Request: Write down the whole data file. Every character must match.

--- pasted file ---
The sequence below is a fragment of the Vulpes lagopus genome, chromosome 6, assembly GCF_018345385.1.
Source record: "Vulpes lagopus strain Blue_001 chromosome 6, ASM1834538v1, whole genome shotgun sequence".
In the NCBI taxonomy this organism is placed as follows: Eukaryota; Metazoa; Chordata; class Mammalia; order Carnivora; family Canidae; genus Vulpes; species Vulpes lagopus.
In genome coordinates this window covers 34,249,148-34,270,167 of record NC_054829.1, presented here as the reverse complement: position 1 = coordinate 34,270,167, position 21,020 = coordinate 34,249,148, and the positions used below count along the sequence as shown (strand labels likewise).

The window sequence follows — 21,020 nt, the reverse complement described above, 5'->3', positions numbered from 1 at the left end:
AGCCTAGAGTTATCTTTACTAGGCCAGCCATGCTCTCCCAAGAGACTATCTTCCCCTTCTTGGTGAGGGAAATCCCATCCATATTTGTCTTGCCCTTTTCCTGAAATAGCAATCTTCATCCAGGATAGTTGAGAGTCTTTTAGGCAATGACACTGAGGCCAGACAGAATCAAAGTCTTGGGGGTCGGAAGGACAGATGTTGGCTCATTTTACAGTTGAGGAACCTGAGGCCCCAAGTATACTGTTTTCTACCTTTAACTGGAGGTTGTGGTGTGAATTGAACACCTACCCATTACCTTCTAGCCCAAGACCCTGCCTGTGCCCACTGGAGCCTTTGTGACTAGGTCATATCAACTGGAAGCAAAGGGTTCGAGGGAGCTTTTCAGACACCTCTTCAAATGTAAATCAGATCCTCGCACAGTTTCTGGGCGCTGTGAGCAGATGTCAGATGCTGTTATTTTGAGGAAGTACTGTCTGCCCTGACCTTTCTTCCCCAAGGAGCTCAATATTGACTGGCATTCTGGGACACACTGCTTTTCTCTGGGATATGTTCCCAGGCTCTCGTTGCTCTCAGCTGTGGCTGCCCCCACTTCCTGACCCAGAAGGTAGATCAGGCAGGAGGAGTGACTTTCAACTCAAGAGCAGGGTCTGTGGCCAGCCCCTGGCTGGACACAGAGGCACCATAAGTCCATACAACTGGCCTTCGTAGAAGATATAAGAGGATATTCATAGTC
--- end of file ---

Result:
The sequence below is a fragment of the Vulpes lagopus genome, chromosome 6, assembly GCF_018345385.1.
Source record: "Vulpes lagopus strain Blue_001 chromosome 6, ASM1834538v1, whole genome shotgun sequence".
In the NCBI taxonomy this organism is placed as follows: Eukaryota; Metazoa; Chordata; class Mammalia; order Carnivora; family Canidae; genus Vulpes; species Vulpes lagopus.
In genome coordinates this window covers 34,249,148-34,270,167 of record NC_054829.1, presented here as the reverse complement: position 1 = coordinate 34,270,167, position 21,020 = coordinate 34,249,148, and the positions used below count along the sequence as shown (strand labels likewise).

The window sequence follows — 21,020 nt, the reverse complement described above, 5'->3', positions numbered from 1 at the left end:
AGCCTAGAGTTATCTTTACTAGGCCAGCCATGCTCTCCCAAGAGACTATCTTCCCCTTCTTGGTGAGGGAAATCCCATCCATATTTGTCTTGCCCTTTTCCTGAAATAGCAATCTTCATCCAGGATAGTTGAGAGTCTTTTAGGCAATGACACTGAGGCCAGACAGAATCAAAGTCTTGGGGGTCGGAAGGACAGATGTTGGCTCATTTTACAGTTGAGGAACCTGAGGCCCCAAGTATACTGTTTTCTACCTTTAACTGGAGGTTGTGGTGTGAATTGAACACCTACCCATTACCTTCTAGCCCAAGACCCTGCCTGTGCCCACTGGAGCCTTTGTGACTAGGTCATATCAACTGGAAGCAAAGGGTTCGAGGGAGCTTTTCAGACACCTCTTCAAATGTAAATCAGATCCTCGCACAGTTTCTGGGCGCTGTGAGCAGATGTCAGATGCTGTTATTTTGAGGAAGTACTGTCTGCCCTGACCTTTCTTCCCCAAGGAGCTCAATATTGACTGGCATTCTGGGACACACTGCTTTTCTCTGGGATATGTTCCCAGGCTCTCGTTGCTCTCAGCTGTGGCTGCCCCCACTTCCTGACCCAGAAGGTAGATCAGGCAGGAGGAGTGACTTTCAACTCAAGAGCAGGGTCTGTGGCCAGCCCCTGGCTGGACACAGAGGCACCATAAGTCCATACAACTGGCCTTCGTAGAAGATATAAGAGGATATTCATAGTC